The Twitter webpage contains the heady declaration, “We believe in free expression and think every voice has the power to impact the world.”
That’s a ringing credo. But it turns out that some voices are louder than others. Particularly voices that wage attacks without substance. A study published in “Science” determined that false claims published on Twitter traveled “farther, faster, deeper and more broadly than the truth in all categories of information” and false political claims were the fastest and deepest of all.
Twitter has chosen to remain on the sidelines about this. Its public statement is “we cannot distinguish whether every simple tweet from every person is truthful or not. We, as a company, should not be the arbiter of truth.”
But over and over again, the truth doesn’t prevail. Twitter’s own CEO, Jack Dorsey, has admitted that many tweets contain “abuse, harassment, troll armies, manipulation through bots and human-coordination, misinformation campaigns, and increasingly divisive echo chambers.”
Twitter came into being in 2006 as a way to disseminate information at the speed of light. Users were limited to 140 characters (increased in 2017 to 240) to write headline-like bulletins. In three or four sentences they could report breaking news and pithy reactions to current events.
Millions became users. Buoyed by its success, Twitter became a public company in November 2013 with its stock climbing to $73.31 the day after Christmas. That remains its high point. Two and a half years later the stock had sunk to $14.01. The biggest problem was Twitter’s inability to attract advertisers.
It had plenty of users, even though its annual growth had slowed to 3.4 percent in 2017, projected to 2 percent in 2020. Executives have vowed to hold onto the users it has. CFO Ned Segal recently stated, “Our focus continues to be to drive usage of Twitter as a daily utility.”
In the case of many users, that isn’t too hard a trick. A study published in “Psychological Science” found Twitter to be more addictive than cigarettes, alcohol, or caffeine. James A. Roberts, a specialist in the study of addiction, determined that President Trump’s Twitter usage scored 10 on his 12-point addiction score. Anything above 8 is “full-blown addiction.” The president averages 8 daily tweets.
And how does Trump weigh in with his tweets? Here is a glaring example. Two days after Election Day 2016 Eric Tucker tweeted that he had seen many busses bringing paid participants to an anti-Trump rally in Austin, Texas. In fact, the busses were carrying 13,000 attendees to a software conference. Tucker soon learned that he was mistaken and rectified his error with a subsequent tweet, rationalizing, “I’m a very busy businessman and I don’t have time to fact-check everything that I put out there, especially when I don’t think it’s going out there for wide consumption.”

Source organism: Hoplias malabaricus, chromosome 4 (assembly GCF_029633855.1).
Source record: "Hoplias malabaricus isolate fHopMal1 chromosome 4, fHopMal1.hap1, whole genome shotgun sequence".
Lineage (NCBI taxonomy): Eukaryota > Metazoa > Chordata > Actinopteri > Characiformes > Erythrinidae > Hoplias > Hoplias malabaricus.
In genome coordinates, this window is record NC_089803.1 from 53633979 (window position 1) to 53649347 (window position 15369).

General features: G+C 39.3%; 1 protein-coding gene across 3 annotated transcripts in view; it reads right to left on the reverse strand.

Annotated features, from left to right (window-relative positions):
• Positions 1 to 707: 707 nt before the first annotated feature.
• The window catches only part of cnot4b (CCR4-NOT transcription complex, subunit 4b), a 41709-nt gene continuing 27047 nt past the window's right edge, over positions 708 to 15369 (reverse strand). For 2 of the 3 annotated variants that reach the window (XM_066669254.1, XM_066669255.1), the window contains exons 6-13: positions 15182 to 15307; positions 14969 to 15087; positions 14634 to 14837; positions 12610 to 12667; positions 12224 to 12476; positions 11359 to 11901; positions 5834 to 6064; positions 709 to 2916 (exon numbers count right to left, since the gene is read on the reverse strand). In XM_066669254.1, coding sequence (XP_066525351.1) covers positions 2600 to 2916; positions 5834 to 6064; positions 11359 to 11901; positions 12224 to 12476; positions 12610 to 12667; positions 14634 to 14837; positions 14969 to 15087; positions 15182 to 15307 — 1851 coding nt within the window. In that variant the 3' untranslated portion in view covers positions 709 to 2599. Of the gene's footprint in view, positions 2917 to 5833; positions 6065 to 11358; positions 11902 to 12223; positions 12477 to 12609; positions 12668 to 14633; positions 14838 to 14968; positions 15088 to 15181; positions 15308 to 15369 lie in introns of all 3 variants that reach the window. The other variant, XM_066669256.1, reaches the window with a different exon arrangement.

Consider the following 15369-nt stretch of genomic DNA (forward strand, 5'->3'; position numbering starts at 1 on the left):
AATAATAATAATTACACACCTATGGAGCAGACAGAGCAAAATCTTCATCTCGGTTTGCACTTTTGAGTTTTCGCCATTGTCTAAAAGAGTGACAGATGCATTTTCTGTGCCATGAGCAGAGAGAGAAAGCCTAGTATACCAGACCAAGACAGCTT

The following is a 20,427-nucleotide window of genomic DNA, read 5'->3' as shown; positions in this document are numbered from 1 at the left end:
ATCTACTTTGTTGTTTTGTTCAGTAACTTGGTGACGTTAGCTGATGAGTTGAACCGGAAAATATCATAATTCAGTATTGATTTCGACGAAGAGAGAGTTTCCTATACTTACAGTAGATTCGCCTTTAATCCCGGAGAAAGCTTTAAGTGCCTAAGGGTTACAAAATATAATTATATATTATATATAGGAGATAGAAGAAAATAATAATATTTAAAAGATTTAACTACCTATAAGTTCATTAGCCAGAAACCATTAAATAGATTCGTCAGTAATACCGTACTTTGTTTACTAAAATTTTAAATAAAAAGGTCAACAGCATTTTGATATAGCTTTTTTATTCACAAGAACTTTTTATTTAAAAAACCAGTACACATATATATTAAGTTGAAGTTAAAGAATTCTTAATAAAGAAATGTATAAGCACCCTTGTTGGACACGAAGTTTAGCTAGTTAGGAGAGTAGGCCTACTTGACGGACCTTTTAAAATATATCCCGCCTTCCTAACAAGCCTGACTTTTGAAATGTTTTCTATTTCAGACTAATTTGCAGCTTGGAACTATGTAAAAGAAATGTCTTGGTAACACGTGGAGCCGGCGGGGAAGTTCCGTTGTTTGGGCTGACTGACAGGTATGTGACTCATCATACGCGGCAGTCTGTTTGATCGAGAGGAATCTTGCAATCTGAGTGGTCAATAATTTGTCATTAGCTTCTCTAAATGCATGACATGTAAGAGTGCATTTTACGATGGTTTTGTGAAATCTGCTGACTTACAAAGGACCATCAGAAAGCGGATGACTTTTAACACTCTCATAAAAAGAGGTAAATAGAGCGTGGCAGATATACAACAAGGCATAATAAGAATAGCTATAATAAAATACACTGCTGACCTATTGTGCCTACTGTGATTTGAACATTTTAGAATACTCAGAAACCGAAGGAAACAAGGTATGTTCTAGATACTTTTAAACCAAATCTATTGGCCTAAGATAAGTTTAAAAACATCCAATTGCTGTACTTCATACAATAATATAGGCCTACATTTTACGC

Trump didn’t notice that. In a typically self-congratulatory tweet he wrote, “Just had a very open and successful presidential election. Now professional protesters, incited by the media, are protesting. Very unfair!”
In a recent New York Times column, Farhad Manjoo wrote, “The president often uses the service to seed threats and falsehoods into the world—falsehoods that are then picked up and amplified by supporters and critics alike, ricocheting to deafening effect across the news.” The false news from Austin carried the day, amplified by the newly elected president. The truth did not prevail.
Elsewhere in the column Manjoo wrote, “Twitter is used every day to infuse misogyny, racial and ethnic animus and conspiratorial thinking into mainstream news coverage.” Twitter users collect around opposing camps and do not conduct dialogue as much as carrying out shouting matches. Twitter’s ability to broadcast tweets instantly obviates the need for nuanced, considered thinking. Its brevity yields declarations little better than bumper stickers.
In the most recent quarter Twitter showed a profit for the first time and its stock price has risen to its IPO level. Many of the devoted Twitter users feast on rumor-mongering tweets that simply add to public dissention. Where is Twitter’s incentive to address this destructive discourse?
Dennis Read lives in Ashland.